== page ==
The Southwestern Historical Quarterly, Volume 94, July 1990 - April, 1991 Page: 145
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plicit in this study is a challenge to the traditional view of New Mexico
as a derivative culture in declension because of the impact of the Amer-
indians and the Anglo-Americans.
The heart of this approach to New Mexican furniture is the authors'
work in establishing provenance for much of the material being stud-
ied. Because they were able, eventually, to identify a substantial ele-
ment of this furniture, they could provide a coherence to the study that
is often lacking in regional furniture histories. One of the most impor-
tant discoveries made in the course of this close analysis of objects was
the use of a proportional system, based on the vara, a measure of
eighty-four centimeters, in the design of the furniture. In addition,
there was clearly an awareness of the importance of voids and solids in
formal design by the furniture craftsmen. The recognition of the use
of these two conceptual elements, previously not noticed by writers on
the subject, places New Mexico furniture within the tradition of Euro-
pean furniture design. Within the limits of materials-almost exclu-
sively ponderosa pine-and technology, this was sophisticated fur-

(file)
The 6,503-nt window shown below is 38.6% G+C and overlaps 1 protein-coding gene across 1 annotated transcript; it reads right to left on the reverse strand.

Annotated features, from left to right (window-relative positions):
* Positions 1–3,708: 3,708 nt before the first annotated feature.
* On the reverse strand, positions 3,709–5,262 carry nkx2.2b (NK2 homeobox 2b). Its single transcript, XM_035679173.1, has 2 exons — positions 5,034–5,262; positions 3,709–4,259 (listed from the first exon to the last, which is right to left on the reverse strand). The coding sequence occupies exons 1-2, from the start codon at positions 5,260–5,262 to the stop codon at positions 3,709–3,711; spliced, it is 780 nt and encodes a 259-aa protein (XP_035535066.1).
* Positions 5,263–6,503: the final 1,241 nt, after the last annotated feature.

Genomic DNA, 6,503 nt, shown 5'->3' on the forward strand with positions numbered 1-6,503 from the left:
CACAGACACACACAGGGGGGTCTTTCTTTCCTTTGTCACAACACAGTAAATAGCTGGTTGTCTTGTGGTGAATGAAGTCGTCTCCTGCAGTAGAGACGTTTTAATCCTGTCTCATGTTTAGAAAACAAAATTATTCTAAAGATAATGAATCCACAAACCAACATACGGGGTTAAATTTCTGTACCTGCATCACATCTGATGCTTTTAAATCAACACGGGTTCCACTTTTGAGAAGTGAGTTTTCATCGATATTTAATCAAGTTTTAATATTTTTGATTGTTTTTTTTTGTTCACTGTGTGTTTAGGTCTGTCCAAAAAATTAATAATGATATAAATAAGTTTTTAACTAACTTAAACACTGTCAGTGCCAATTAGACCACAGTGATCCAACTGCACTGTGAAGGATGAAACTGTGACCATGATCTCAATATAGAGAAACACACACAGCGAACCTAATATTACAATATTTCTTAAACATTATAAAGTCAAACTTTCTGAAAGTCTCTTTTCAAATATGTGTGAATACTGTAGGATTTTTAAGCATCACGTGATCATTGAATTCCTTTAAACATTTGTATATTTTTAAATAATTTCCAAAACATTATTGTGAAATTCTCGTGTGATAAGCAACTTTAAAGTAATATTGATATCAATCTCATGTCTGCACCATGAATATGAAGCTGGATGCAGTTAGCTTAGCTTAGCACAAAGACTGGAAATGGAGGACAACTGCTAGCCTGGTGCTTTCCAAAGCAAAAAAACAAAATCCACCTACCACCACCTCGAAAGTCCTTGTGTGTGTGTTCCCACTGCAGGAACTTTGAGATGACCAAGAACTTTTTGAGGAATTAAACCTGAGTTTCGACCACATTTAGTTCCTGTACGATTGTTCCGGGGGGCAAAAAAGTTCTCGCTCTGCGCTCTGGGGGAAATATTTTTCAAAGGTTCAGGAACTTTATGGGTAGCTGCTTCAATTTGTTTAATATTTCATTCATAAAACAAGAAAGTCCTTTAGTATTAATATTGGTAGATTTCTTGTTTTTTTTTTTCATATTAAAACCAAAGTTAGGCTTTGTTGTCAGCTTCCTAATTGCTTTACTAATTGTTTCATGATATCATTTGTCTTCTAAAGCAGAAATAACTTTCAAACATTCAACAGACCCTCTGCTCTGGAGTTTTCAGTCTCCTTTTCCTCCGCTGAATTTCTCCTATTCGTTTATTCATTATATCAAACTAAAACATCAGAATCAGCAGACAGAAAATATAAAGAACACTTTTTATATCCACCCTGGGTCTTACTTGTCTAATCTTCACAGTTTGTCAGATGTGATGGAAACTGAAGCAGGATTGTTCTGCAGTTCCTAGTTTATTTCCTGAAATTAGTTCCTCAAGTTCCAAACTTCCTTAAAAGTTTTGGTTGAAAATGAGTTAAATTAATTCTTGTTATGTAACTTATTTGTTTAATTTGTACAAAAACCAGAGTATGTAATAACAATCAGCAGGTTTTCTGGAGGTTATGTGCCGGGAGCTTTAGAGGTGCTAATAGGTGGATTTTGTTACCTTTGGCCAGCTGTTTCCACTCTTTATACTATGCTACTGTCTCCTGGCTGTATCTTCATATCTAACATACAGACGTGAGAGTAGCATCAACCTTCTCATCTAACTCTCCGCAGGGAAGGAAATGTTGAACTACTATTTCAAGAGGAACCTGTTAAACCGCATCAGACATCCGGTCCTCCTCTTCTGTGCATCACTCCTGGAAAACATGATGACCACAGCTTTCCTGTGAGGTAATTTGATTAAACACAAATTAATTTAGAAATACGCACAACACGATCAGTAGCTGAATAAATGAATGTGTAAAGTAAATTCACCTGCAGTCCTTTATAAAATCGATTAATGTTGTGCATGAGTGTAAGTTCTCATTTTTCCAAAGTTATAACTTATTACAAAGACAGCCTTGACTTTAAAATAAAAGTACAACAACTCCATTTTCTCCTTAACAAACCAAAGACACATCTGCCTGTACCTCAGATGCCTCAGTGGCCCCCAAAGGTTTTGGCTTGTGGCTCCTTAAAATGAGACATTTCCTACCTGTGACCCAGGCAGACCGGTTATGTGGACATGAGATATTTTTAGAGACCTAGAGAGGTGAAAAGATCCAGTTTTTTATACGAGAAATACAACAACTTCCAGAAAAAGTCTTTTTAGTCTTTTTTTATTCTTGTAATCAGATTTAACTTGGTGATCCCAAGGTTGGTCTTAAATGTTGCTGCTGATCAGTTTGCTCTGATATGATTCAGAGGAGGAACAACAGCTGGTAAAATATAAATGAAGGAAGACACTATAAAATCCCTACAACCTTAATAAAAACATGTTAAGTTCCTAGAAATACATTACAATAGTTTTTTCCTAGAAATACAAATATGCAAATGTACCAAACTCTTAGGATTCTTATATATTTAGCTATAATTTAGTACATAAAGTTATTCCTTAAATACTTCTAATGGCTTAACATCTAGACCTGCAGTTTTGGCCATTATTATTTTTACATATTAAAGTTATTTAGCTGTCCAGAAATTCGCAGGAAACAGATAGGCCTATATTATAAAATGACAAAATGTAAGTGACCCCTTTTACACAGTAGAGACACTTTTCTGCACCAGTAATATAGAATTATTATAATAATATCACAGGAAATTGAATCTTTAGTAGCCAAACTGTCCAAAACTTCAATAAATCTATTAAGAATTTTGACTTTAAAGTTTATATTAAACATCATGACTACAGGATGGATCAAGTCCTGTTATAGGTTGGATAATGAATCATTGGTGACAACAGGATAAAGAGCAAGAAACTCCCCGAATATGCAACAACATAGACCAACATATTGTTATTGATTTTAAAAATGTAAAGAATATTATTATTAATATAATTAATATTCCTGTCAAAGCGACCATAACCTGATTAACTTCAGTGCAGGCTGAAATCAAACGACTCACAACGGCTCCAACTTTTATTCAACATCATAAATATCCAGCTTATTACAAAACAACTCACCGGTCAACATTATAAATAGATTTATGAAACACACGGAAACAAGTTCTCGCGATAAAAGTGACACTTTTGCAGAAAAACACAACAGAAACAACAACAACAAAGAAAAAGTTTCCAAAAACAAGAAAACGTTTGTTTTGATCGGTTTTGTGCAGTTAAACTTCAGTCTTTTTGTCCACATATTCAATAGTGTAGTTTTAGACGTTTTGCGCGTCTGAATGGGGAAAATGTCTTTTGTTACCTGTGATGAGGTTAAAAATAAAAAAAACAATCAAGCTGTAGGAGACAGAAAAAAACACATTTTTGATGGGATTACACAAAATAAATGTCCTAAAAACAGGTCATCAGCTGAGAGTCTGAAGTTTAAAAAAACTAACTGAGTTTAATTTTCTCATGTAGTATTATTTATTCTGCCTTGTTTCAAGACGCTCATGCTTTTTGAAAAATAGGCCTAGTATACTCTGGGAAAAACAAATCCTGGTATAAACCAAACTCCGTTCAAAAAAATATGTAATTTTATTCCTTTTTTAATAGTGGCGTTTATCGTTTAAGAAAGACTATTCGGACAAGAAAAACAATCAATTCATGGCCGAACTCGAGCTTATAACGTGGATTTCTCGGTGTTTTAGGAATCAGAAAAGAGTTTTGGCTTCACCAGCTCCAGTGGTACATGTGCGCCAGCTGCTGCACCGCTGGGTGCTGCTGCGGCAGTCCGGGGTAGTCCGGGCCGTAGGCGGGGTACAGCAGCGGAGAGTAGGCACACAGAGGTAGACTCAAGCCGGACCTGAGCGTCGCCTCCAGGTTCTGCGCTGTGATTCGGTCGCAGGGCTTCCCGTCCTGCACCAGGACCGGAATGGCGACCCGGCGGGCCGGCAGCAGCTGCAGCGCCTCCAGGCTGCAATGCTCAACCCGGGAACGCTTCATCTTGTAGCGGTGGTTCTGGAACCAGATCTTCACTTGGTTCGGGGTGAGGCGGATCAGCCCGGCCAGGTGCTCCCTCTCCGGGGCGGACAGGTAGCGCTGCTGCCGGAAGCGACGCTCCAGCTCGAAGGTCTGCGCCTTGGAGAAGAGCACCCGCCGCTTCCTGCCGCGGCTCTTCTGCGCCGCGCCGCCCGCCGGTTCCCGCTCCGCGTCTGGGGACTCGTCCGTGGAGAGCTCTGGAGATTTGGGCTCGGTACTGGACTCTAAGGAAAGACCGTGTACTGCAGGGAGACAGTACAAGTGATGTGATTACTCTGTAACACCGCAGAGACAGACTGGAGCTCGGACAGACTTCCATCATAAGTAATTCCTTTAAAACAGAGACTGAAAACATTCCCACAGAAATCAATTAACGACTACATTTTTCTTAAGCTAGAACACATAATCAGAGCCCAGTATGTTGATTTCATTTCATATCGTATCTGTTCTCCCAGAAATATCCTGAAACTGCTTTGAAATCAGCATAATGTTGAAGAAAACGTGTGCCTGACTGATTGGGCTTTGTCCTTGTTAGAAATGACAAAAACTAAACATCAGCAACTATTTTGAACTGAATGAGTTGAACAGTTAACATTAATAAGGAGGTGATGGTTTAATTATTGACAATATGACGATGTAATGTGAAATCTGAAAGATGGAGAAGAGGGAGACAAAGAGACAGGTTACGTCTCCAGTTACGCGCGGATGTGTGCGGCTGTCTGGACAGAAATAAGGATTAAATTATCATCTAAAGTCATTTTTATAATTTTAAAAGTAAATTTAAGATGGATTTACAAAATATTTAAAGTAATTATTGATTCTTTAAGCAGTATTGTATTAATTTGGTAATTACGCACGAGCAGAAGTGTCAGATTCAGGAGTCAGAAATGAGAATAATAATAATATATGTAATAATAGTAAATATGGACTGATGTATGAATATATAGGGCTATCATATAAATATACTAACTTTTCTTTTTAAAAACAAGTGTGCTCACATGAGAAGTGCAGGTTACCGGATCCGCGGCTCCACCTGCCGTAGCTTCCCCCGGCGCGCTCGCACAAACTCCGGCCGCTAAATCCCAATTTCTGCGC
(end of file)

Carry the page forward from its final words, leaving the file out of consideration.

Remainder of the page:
niture produced within a formal, European-derived tradition.
The authors also identify several turning points in the history of fur-
niture and, through the furniture, the socio-cultural history of New
Mexico. From the time of first European contact through 1821-1822,
the culture was an outgrowth of Spanish tradition modified by the con-
servatism associated with isolation from the imperial metropolis. In
1821-1822, with the arrival of the Becknell expedition, a new source
of cultural ideas, which included both the designs and tools for new ap-
proaches to furniture, became available. The process of change accel-
erated over the next sixty years with the coming of U.S. occupation in
1846, the gold rush in 1848 that drew a much larger population
through New Mexico and finally, in 1879-1885, the completion of the
transcontinental rail connection. These politico-economic changes in-
troduced new people to New Mexico and provided opportunities,
taken by local Hispanic craftsmen, to expand the vocabulary of the fur-
niture trade. The authors are sensitive to these changes and challenge
the notion that such changes resulted in the decline of the quality of
New Mexico-produced furniture. Between 186o and 189o, they posit
the growth of an Anglo-Hispanic vernacular tradition that produced
much of the furniture that earlier historians have identified as being a
product of earlier cultures.
The twentieth century was marked by a reaction to the vernacular
tradition of the second half of the nineteenth century. The factors
creating this reaction appear to be similar to those that led to the inter-
est in history and historic revival throughout the United States. In gen-
eral, the Anglo elites of the country fostered a renewed emphasis on
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Texas State Historical Association. The Southwestern Historical Quarterly, Volume 94, July 1990 - April, 1991, periodical, 1991; Austin, Texas. (texashistory.unt.edu/ark:/67531/metapth101214/m1/169/: accessed June 24, 2017), University of North Texas Libraries, The Portal to Texas History, texashistory.unt.edu; crediting Texas State Historical Association.